The victims and their relatives sensed that the campus police were concerned with guarding the school's image, they said. They included a varsity softball player who accused four members of the school's baseball team of a dorm-room assault - an investigation in which SLED played only a small role.
Their plight prompted Sen. Vincent Sheheen, D-Camden, to draft a bill clarifying the law. The act's intent was just the opposite, he said: to get outside agencies involved, not to shut them out. The bill has gotten nowhere.
The White House study hit on the topic.
By June, the task force said it would come up with a sample "memorandum of understanding" between schools and police departments. The memo "can help open lines of communication" and "make investigations and prosecutions more efficient," it said.
"The memo could be a way to clear up any confusion they have as a result of their interpretation of the law," Sheheen, who is running for governor, said last week.
Gertner said the College of Charleston has boosted its collaboration with SLED. The two discussed best practices during a recent meeting, she said.
"SLED is playing a rather large role for the criminal piece," said Gertner, who has worked at the college for a year. "During my tenure, this issue in general has been without question an area of increased dedication of resources."
At The Citadel, Shealy said, whether campus officers or the city police investigate alleged assaults depends on the complaint.
During her college years, one in five female students is sexually assaulted. The White House cited the statistic in stressing what should be the focus of a school's assault response: the victim.
The report called for "bystander" training, or efforts that teach students and employees how to prevent an assault or to help a victim cope.
Sophomores at The Citadel have received such teaching, Shealy said.
The U.S. Department of Justice also was tasked with devising a training program for campus officials who investigate the cases and dish out administrative penalties. Federal law requires annual training for such officials.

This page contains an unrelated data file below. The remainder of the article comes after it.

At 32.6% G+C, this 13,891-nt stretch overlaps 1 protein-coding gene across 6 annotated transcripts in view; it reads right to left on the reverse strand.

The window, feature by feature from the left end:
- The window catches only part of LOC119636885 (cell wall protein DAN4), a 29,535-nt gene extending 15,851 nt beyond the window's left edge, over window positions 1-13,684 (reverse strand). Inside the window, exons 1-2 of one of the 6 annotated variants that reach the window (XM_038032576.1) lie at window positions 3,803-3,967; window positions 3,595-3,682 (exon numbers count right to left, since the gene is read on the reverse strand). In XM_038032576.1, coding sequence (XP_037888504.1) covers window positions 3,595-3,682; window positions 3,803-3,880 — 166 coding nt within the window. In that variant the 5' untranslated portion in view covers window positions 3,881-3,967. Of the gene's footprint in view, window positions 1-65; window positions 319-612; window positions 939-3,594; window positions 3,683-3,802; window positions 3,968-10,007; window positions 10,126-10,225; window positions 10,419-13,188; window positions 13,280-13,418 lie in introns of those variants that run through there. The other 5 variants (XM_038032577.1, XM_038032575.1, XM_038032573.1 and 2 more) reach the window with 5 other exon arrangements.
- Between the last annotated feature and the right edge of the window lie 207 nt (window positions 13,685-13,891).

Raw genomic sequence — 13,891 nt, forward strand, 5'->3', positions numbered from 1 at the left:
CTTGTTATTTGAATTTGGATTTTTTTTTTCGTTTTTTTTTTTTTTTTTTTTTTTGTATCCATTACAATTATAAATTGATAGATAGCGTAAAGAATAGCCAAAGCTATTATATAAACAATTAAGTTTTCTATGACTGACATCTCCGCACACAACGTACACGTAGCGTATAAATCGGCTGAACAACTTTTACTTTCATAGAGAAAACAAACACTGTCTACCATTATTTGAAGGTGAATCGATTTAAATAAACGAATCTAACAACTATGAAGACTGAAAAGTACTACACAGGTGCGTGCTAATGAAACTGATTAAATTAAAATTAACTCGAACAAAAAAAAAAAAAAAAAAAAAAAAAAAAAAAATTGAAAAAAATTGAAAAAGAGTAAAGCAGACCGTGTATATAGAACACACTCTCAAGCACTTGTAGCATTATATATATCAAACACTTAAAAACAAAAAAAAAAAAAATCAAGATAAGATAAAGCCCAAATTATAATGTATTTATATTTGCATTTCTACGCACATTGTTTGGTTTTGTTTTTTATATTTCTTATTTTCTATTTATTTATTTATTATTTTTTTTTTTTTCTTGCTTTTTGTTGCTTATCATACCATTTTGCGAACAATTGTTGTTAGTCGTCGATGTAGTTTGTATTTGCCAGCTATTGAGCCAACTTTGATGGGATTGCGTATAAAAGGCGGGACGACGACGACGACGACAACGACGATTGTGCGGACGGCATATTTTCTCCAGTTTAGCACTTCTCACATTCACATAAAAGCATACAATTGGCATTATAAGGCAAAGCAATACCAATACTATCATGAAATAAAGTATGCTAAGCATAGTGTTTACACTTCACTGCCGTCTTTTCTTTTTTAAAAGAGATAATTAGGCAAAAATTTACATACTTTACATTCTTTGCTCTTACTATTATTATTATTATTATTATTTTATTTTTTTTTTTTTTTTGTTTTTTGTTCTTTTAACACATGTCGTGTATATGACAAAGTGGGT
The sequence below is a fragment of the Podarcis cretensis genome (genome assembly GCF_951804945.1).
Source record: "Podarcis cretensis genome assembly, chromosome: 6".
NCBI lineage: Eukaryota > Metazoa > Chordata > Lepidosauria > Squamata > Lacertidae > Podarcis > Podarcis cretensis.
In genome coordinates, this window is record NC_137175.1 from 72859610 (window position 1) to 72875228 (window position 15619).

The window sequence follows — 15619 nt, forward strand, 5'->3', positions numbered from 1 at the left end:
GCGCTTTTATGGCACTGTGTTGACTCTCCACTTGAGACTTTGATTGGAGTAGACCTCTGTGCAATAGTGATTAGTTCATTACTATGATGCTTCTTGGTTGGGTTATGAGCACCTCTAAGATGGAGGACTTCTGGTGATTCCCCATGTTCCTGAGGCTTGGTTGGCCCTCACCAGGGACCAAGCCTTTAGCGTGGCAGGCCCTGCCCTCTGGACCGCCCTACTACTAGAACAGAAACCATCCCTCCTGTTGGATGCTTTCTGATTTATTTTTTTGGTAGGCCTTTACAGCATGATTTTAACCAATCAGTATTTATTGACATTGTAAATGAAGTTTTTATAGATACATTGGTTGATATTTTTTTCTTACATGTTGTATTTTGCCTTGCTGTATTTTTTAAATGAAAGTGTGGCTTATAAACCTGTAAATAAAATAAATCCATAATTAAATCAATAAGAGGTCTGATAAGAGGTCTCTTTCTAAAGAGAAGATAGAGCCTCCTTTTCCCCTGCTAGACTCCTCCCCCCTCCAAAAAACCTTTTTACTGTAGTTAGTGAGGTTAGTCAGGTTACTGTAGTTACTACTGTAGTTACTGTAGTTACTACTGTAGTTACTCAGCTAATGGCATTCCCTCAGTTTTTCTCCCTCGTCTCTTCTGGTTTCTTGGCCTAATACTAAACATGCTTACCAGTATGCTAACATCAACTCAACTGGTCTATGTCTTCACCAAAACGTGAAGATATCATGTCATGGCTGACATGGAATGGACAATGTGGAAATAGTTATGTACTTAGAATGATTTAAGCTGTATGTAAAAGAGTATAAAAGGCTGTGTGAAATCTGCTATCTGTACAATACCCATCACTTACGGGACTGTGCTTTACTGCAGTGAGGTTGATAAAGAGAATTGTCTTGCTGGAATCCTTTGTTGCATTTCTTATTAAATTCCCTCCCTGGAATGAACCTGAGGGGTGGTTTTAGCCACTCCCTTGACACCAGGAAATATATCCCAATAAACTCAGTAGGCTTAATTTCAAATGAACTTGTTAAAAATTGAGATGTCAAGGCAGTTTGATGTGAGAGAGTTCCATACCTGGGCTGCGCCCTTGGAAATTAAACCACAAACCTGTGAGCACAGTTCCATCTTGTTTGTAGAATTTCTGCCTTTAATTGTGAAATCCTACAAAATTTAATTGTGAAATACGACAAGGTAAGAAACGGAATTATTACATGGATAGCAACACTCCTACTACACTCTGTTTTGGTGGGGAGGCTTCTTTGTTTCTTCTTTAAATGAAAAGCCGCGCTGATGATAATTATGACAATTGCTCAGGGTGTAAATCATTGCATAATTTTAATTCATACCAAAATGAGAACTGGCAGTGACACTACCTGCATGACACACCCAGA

Gertner said first responders at the College of Charleston attended training in February. Other officials, such as coaches and resident assistants, undergo training yearly, she said.
Another key component of the report - offering outside counseling - already is in place at the College of Charleston and The Citadel, which coordinate with People Against Rape, school officials said.
The task force also came up with sample protocols for the reporting of assaults and for schools to maintain a victim's confidentiality. Schools should be up-front about the process and how emotionally taxing and humiliating students' options could be, it said.
"In all cases, the school must respond," the report said. "When a student wants the school to take action against an offender - or to change dorms or working arrangements - the school must take the allegation seriously and not dissuade a report or otherwise keep the survivor's story under wraps."
At the College of Charleston, the reporting options are laid out on the school's Gender Violence Awareness and Prevention Network webpage, Gertner said.
At The Citadel, Shealy said she answers a cellphone that students call to voice their concerns or to ask questions. The college also has used surveys.
Statistics gathered through such surveys could help colleges realize that sexual assault is a problem for them, said Rebecca Williams-Agee, director of prevention and education for the S.C. Coalition Against Domestic Violence and Sexual Assault.
Without naming schools, Williams-Agee said the issue isn't a priority for many in South Carolina.
"The surveys will give these colleges a leg to stand on when it comes to change," she said. "It's a kind of thing that unless it's got meat behind it, it's not going to be enforced."
Reach Andrew Knapp at 937-5414 or twitter.com/offlede.